The migrant camp of Las Raíces, Tenerife, houses 1,600 people. Most of them have been detained for months waiting for an asylum appointment that never seems to come. Some of migrants, driven by uncertainty about their future and the lack of dignified conditions, are building an alternative camp as a protest, and begin to organise. Meanwhile, others deal with family pressure and the frustration of waiting through their faith. We witness the every day lives of those who have begun their journey to a better life only to find themselves trapped between two worlds in a bureaucratic nightmare.
Inshallah: Hope in Exile is the plea of those who have been forced to leave their homes and, after risking their lives at sea, have been detained and held by the same nations that plundered their countries’ wealth. But above all, inshallah is the most used expression by the migrants in this camp. Hopefully.
The transformation and revival of New York City from 1990 to 2013 is one of the most remarkable stories in urban history.
Many are oblivious to New York’s true history – a failing city that by 1990 had over 2,200 murders, 93,000 violent robberies and 147,000 car thefts annually with a declining middle class, depressed property values and embarrassingly low educational attainment.
But then something happened. It was not the result of broader social or economic forces. Instead, it was an intellectual paradigm shift and revolution that only came about because of political leadership, a new set of ideas about governing and established tradition being questioned and changed at the grassroot level.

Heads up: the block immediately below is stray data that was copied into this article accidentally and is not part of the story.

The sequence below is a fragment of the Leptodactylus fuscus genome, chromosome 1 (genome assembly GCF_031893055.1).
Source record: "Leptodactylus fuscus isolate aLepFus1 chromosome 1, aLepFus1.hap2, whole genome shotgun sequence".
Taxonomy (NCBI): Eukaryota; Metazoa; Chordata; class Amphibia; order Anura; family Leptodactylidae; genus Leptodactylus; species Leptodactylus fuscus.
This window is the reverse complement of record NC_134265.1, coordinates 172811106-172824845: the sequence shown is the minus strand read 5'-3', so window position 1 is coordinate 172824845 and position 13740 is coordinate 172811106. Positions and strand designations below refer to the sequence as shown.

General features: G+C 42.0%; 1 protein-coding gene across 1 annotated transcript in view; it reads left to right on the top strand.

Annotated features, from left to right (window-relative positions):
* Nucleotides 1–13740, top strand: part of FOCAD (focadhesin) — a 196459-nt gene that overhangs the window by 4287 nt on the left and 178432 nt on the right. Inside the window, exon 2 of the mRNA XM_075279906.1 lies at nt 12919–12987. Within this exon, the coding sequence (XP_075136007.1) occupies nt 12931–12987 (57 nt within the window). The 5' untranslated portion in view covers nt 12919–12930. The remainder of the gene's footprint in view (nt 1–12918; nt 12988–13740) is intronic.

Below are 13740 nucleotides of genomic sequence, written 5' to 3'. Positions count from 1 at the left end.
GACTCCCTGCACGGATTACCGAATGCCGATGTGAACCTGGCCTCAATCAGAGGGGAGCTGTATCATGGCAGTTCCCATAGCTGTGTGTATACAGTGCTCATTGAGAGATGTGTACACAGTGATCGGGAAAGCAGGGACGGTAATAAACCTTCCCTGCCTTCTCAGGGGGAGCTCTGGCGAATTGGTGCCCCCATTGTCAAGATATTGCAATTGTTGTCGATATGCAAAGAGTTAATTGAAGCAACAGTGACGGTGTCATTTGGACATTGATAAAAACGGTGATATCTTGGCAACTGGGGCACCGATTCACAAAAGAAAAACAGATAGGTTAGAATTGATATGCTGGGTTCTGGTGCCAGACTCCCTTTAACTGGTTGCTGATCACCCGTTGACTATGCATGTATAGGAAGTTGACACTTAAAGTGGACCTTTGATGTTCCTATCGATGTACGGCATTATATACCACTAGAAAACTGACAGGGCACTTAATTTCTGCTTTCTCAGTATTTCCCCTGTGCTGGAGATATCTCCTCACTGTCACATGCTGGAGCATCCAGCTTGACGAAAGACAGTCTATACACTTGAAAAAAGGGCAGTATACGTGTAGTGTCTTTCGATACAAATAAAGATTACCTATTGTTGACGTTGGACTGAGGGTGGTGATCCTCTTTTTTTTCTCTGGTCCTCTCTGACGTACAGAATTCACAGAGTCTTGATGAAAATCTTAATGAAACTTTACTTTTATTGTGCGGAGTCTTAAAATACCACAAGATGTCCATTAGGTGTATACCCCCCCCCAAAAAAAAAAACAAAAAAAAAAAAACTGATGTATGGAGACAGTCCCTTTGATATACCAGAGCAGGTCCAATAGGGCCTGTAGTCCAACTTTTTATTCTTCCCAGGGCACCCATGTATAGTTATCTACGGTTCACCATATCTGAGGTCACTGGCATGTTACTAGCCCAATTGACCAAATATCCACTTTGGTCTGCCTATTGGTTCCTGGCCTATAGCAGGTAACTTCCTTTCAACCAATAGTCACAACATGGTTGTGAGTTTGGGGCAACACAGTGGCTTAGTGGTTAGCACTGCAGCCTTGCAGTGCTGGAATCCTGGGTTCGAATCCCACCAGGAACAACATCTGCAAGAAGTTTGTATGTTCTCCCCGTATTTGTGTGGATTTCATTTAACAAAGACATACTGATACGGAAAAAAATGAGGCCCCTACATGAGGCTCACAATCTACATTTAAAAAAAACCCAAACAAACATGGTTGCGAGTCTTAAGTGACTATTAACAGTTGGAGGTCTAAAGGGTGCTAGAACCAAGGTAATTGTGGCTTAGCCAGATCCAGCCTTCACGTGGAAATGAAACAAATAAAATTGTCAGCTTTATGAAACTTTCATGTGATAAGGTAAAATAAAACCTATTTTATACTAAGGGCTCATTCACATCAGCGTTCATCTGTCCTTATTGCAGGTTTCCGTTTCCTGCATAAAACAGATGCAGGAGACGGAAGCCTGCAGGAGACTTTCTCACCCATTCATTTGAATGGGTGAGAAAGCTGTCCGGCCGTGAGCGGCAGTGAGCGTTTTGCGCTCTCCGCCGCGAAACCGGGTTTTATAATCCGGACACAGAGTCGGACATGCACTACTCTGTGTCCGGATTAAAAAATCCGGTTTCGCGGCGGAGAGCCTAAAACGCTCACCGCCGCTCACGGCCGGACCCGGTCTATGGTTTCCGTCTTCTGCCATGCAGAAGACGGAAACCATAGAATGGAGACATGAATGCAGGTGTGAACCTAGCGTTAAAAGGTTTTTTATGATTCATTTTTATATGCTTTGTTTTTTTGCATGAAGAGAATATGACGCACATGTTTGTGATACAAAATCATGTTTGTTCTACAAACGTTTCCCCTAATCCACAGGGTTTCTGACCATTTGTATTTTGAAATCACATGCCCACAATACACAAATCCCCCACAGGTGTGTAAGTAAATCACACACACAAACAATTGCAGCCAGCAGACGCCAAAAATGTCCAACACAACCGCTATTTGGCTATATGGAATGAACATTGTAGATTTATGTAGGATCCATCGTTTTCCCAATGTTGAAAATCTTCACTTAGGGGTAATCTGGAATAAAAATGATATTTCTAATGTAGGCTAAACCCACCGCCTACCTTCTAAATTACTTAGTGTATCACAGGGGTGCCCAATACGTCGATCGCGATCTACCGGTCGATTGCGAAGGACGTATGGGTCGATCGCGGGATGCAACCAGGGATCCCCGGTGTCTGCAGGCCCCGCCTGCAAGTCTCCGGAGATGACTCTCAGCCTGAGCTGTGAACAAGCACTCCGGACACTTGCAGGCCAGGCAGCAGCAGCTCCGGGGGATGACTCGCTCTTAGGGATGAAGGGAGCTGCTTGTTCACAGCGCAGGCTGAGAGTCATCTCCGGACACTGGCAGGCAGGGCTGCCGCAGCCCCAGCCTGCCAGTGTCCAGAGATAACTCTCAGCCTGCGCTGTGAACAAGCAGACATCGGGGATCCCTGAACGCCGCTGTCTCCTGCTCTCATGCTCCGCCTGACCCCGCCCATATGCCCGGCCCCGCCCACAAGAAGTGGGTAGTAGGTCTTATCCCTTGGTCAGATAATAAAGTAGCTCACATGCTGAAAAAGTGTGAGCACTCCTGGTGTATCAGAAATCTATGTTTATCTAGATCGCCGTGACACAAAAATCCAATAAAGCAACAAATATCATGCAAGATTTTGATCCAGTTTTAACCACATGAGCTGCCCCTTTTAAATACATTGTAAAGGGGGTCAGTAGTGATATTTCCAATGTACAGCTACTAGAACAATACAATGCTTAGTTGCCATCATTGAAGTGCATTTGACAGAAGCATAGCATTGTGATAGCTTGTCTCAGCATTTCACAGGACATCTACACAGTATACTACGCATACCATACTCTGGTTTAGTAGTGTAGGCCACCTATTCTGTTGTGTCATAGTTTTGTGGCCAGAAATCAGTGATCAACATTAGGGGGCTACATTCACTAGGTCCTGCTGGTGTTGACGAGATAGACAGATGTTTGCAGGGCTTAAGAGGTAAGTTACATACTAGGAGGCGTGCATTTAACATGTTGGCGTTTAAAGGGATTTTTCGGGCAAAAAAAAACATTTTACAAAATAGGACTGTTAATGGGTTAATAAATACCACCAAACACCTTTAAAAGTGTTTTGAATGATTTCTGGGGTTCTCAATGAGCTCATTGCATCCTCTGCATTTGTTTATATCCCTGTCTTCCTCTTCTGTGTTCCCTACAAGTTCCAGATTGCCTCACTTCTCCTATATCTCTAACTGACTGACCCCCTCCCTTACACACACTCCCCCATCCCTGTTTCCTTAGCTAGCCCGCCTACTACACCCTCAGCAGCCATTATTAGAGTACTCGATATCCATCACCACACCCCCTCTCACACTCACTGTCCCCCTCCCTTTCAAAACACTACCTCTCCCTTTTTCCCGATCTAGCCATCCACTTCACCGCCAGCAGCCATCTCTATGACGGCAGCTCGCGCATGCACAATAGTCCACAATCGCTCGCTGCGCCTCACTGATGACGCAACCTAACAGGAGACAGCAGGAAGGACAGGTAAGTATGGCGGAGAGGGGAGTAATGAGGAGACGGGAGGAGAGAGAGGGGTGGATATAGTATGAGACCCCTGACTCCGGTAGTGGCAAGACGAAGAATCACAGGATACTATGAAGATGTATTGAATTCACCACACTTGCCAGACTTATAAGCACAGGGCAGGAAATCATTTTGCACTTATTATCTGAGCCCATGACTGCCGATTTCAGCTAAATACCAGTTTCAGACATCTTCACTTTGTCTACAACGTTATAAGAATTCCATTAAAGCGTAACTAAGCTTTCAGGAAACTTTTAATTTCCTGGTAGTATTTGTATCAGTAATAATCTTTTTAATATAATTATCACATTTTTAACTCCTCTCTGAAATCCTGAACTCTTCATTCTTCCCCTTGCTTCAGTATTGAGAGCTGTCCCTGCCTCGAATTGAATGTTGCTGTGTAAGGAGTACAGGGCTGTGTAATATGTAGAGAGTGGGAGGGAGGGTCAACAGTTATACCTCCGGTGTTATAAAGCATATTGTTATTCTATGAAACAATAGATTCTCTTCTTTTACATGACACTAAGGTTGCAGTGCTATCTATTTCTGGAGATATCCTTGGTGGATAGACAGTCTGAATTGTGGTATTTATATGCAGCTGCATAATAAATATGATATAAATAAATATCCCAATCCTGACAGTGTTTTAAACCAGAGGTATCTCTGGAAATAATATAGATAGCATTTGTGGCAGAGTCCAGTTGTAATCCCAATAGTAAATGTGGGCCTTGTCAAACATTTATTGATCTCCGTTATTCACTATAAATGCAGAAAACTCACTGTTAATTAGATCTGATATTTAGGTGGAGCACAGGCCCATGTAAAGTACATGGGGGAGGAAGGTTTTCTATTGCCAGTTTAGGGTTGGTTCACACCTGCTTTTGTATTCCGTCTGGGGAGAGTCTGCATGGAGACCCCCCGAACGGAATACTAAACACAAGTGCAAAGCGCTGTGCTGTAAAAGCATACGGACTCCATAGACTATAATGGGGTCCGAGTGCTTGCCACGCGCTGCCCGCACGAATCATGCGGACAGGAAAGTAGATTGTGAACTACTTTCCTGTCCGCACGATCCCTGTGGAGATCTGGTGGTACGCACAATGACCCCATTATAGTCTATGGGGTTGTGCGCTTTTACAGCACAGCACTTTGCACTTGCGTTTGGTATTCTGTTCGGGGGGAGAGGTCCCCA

Today, the world sits at a unique moment in urban city history. Cities are falling apart. Rampant homelessness, increasing crime, mounting drug use, unaffordable housing – once a beacon of innovation and success, today many cities are failing. But it doesn’t have to be that way. New York City faced worst challenges in its past and managed to overcome them.
More than ever, the world needs to know the story of New York’s revival and to understand how this happened. As the 400th anniversary of New York approaches in 2024, we find out what was behind the Fall and Rise of New York.
´You have the watches, we have the time´, a Taliban commander infamously warned an American in 2002 Afghanistan. It was ominously accurate. Months earlier, America had swiftly ousted a flailing Taliban government, pledging to rebuild the embattled country. Fifty nations joined the ‘Operation Enduring Freedom´ war machine and for two decades, foreign armies poured into Afghanistan along with eye-watering amounts of foreign aid funding. Yet now the Taliban is back in charge of the entire country. So what went wrong?
The Watch Or The Time explores America and its allies’ ill-fated offensive in Afghanistan told by the foreigners and Afghans who lived it. The film tracks the arc of America’s longest war in modern history with these personal experiences, looking at the pitfalls of military intervention, humanitarian aid and the culture clash through the legacy of the West’s efforts in Afghanistan.
Did the thousands of expat-nation-builders foresee a Taliban victory? After so many other previous invasions, did the Afghans see the writing on the wall? And what is the price of the so-called peace in Afghanistan today?
You’ll meet a German armoured car salesman, an American sports trainer and women’s rights activist, a Canadian NATO psychological operations specialist, an Australian war photographer, an Afghan female graffiti artist from the Taliban heartland; Kandahar, Kabul University’s debate club vice-president, a local media producer dubbed Afghanistan’s Number 1 fixer, and a senior Taliban commander.
You’ll see ex-pats grapple with what they’ve left behind, Afghans struggle to make sense of the dramatic shift in their fates, while others celebrate the Taliban’s win.
As America and its allies try to wash their hands of responsibility in Afghanistan, The Watch Or The Time puts it front and centre again. This film presents the perspectives and ultimately asks, was it worth it? You decide.